x Abu Dhabi, UAESunday 23 July 2017

Jet-ski regulations are long overdue

Authorities must ensure operators go through sufficient training or orientation before using the machines, as well as not getting close to swimmers.

The last thing a beachgoer escaping the bustling city needs to worry about is watercraft users losing control of their jet-skis, careening into the surf. And yet, not worrying about such a scenario is asking for trouble at area swimming holes.

As anyone who has ever sat in a beach chair on the Corniche can attest, it is not an uncommon sight to see jet-skier users heading towards the beach with considerable speed and suddenly swerve away to make a splash. Such antics might be fun for those at the craft's controls, but they are beyond annoying for beach patrons. Finally, swimmers and ocean-goers have an advocate.

As The National reported yesterday, Dubai authorities plan to promote safety in the usage of personal watercrafts, including introducing speed limits for jet-ski users. Dubai Maritime City Authority will likely introduce more regulations to the sport after talks with the police, municipality and companies.

"We want people to enjoy the sport but not risk their lives," said Ali Al Daboos, executive director of operations at DMCA. We couldn't agree more. The hot season is already here and such measures must not take long to be imposed. The authority has registered only eight minor violations by jet-ski users this year. But we see dangerous driving nearly every time we visit area beaches.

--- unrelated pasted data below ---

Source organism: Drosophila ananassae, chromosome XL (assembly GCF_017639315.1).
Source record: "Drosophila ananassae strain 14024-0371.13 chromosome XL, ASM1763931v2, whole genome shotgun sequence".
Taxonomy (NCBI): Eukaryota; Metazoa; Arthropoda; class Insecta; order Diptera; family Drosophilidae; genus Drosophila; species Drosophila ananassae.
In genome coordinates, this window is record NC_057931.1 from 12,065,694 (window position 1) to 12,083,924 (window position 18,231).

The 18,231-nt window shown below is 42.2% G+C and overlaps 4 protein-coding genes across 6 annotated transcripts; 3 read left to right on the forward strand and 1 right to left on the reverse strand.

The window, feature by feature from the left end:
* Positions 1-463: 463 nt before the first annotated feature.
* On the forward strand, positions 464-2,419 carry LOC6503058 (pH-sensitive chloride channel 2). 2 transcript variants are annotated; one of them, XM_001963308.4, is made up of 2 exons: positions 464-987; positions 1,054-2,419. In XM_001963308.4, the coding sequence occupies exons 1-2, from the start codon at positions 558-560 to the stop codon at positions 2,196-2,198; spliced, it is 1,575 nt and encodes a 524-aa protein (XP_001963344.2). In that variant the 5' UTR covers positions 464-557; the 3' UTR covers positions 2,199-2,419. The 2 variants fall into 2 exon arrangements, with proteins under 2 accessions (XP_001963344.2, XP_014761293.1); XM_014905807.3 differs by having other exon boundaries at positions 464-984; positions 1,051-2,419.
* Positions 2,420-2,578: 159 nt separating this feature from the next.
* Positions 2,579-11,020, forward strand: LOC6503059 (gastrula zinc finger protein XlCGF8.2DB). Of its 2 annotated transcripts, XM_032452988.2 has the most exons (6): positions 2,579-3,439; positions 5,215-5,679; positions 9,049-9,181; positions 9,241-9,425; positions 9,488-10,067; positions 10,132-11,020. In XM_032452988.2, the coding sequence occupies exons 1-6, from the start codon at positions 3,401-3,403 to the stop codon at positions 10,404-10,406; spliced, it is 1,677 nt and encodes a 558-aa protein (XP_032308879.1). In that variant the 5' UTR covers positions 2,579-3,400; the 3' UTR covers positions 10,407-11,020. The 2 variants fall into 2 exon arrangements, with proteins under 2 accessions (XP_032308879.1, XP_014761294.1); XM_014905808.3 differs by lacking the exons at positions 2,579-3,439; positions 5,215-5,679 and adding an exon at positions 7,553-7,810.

These measures must not be restricted to speed limits. In many countries around the world, the sport is heavily regulated because of the safety risks involved - to users and bystanders alike. Authorities must ensure operators go through sufficient training or orientation before using the machines. Moreover, jet-skiers must not be allowed to get too close to areas where people swim. And even if there are no people around, a user could lose control of the machine and crash into the shore.

Other measures to consider include regulating operating hours, imposing minimum age restrictions, requiring safety equipment and limiting use during bad weather or limited visibility.

Many people die every year in water sports accidents around the world, and many are first-timers. Dubai's promise to bring more regulation to an under-regulated activity in the UAE is long overdue. Other emirates - especially where water sports are promoted as attraction for tourists and residents - would be wise to follow suit.